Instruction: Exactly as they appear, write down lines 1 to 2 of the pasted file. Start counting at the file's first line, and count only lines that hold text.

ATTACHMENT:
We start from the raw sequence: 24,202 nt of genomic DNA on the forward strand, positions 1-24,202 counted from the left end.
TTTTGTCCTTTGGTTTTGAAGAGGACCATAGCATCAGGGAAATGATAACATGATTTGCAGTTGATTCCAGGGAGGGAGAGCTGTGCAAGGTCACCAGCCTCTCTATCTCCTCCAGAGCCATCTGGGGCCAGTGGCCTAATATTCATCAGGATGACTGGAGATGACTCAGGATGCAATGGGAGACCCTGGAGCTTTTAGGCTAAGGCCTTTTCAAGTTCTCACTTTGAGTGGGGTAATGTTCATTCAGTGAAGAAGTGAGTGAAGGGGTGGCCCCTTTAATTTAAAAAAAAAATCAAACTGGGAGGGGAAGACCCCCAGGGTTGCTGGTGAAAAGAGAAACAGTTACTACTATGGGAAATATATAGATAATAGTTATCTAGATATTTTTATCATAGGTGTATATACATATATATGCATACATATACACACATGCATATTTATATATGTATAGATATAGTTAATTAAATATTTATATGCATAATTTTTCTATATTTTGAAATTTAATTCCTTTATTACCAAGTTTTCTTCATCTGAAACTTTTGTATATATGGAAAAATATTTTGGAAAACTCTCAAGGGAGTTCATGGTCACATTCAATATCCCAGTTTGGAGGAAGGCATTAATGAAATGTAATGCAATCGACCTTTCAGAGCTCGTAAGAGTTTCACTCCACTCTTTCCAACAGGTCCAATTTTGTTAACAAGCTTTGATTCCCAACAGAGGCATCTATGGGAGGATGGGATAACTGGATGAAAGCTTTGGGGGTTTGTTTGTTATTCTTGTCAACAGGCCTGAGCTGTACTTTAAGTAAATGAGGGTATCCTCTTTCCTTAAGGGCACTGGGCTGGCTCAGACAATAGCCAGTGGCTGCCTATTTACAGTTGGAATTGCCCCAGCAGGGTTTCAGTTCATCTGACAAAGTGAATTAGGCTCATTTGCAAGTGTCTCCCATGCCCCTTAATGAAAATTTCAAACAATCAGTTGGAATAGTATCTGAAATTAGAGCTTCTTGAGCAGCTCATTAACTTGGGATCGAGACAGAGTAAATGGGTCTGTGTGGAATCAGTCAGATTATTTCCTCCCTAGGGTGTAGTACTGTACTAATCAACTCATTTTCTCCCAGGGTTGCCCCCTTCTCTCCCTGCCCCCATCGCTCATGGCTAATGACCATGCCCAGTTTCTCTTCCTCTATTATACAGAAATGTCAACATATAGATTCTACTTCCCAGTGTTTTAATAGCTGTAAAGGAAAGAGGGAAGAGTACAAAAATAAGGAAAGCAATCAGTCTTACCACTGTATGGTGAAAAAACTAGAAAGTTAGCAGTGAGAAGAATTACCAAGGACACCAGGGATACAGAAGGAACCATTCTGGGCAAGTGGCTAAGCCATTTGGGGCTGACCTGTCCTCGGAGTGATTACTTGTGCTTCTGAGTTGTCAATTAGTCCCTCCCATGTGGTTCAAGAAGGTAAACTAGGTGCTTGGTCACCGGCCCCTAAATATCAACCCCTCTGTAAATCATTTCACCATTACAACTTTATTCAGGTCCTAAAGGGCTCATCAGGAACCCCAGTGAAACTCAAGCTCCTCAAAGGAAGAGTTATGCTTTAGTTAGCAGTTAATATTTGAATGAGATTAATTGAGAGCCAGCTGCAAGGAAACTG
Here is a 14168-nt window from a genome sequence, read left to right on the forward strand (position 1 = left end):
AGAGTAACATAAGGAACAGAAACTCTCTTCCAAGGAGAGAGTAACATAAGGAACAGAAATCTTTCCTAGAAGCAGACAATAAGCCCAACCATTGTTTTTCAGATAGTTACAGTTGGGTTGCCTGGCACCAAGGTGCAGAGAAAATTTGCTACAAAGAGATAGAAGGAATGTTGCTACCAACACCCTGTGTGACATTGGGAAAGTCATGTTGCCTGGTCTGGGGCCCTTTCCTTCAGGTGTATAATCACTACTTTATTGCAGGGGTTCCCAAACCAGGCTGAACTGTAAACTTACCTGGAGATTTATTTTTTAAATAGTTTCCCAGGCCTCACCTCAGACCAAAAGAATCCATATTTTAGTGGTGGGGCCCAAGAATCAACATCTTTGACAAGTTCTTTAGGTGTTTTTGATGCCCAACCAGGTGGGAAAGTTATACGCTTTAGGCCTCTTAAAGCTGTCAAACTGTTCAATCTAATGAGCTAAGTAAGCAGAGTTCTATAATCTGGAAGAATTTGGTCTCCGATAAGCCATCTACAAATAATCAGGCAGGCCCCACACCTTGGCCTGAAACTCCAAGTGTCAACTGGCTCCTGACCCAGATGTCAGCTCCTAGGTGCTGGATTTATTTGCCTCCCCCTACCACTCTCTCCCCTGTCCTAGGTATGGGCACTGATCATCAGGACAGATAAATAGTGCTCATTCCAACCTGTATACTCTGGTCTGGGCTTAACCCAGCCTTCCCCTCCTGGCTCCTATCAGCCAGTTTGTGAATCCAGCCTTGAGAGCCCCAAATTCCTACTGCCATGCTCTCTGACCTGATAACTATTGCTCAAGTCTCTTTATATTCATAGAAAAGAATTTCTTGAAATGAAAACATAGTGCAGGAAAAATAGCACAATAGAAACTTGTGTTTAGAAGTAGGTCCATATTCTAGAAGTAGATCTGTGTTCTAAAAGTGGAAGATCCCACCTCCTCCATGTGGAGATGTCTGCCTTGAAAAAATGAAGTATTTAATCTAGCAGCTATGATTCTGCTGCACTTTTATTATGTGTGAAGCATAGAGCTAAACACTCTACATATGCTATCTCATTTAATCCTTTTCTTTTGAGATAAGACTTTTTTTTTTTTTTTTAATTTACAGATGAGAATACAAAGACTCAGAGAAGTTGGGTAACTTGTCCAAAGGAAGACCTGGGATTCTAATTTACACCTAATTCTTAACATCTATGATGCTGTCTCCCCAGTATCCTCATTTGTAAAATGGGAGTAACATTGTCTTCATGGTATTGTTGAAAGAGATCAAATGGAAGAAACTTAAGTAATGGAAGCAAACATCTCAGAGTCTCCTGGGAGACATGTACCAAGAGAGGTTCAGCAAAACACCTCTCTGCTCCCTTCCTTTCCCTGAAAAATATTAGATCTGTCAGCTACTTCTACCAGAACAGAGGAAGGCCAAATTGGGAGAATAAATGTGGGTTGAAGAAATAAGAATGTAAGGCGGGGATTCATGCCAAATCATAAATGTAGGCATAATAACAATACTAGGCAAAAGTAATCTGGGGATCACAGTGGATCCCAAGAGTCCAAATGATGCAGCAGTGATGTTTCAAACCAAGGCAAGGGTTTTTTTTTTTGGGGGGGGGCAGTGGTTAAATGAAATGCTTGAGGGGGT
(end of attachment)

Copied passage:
We start from the raw sequence: 24,202 nt of genomic DNA on the forward strand, positions 1-24,202 counted from the left end.
TTTTGTCCTTTGGTTTTGAAGAGGACCATAGCATCAGGGAAATGATAACATGATTTGCAGTTGATTCCAGGGAGGGAGAGCTGTGCAAGGTCACCAGCCTCTCTATCTCCTCCAGAGCCATCTGGGGCCAGTGGCCTAATATTCATCAGGATGACTGGAGATGACTCAGGATGCAATGGGAGACCCTGGAGCTTTTAGGCTAAGGCCTTTTCAAGTTCTCACTTTGAGTGGGGTAATGTTCATTCAGTGAAGAAGTGAGTGAAGGGGTGGCCCCTTTAATTTAAAAAAAAAATCAAACTGGGAGGGGAAGACCCCCAGGGTTGCTGGTGAAAAGAGAAACAGTTACTACTATGGGAAATATATAGATAATAGTTATCTAGATATTTTTATCATAGGTGTATATACATATATATGCATACATATACACACATGCATATTTATATATGTATAGATATAGTTAATTAAATATTTATATGCATAATTTTTCTATATTTTGAAATTTAATTCCTTTATTACCAAGTTTTCTTCATCTGAAACTTTTGTATATATGGAAAAATATTTTGGAAAACTCTCAAGGGAGTTCATGGTCACATTCAATATCCCAGTTTGGAGGAAGGCATTAATGAAATGTAATGCAATCGACCTTTCAGAGCTCGTAAGAGTTTCACTCCACTCTTTCCAACAGGTCCAATTTTGTTAACAAGCTTTGATTCCCAACAGAGGCATCTATGGGAGGATGGGATAACTGGATGAAAGCTTTGGGGGTTTGTTTGTTATTCTTGTCAACAGGCCTGAGCTGTACTTTAAGTAAATGAGGGTATCCTCTTTCCTTAAGGGCACTGGGCTGGCTCAGACAATAGCCAGTGGCTGCCTATTTACAGTTGGAATTGCCCCAGCAGGGTTTCAGTTCATCTGACAAAGTGAATTAGGCTCATTTGCAAGTGTCTCCCATGCCCCTTAATGAAAATTTCAAACAATCAGTTGGAATAGTATCTGAAATTAGAGCTTCTTGAGCAGCTCATTAACTTGGGATCGAGACAGAGTAAATGGGTCTGTGTGGAATCAGTCAGATTATTTCCTCCCTAGGGTGTAGTACTGTACTAATCAACTCATTTTCTCCCAGGGTTGCCCCCTTCTCTCCCTGCCCCCATCGCTCATGGCTAATGACCATGCCCAGTTTCTCTTCCTCTATTATACAGAAATGTCAACATATAGATTCTACTTCCCAGTGTTTTAATAGCTGTAAAGGAAAGAGGGAAGAGTACAAAAATAAGGAAAGCAATCAGTCTTACCACTGTATGGTGAAAAAACTAGAAAGTTAGCAGTGAGAAGAATTACCAAGGACACCAGGGATACAGAAGGAACCATTCTGGGCAAGTGGCTAAGCCATTTGGGGCTGACCTGTCCTCGGAGTGATTACTTGTGCTTCTGAGTTGTCAATTAGTCCCTCCCATGTGGTTCAAGAAGGTAAACTAGGTGCTTGGTCACCGGCCCCTAAATATCAACCCCTCTGTAAATCATTTCACCATTACAACTTTATTCAGGTCCTAAAGGGCTCATCAGGAACCCCAGTGAAACTCAAGCTCCTCAAAGGAAGAGTTATGCTTTAGTTAGCAGTTAATATTTGAATGAGATTAATTGAGAGCCAGCTGCAAGGAAACTG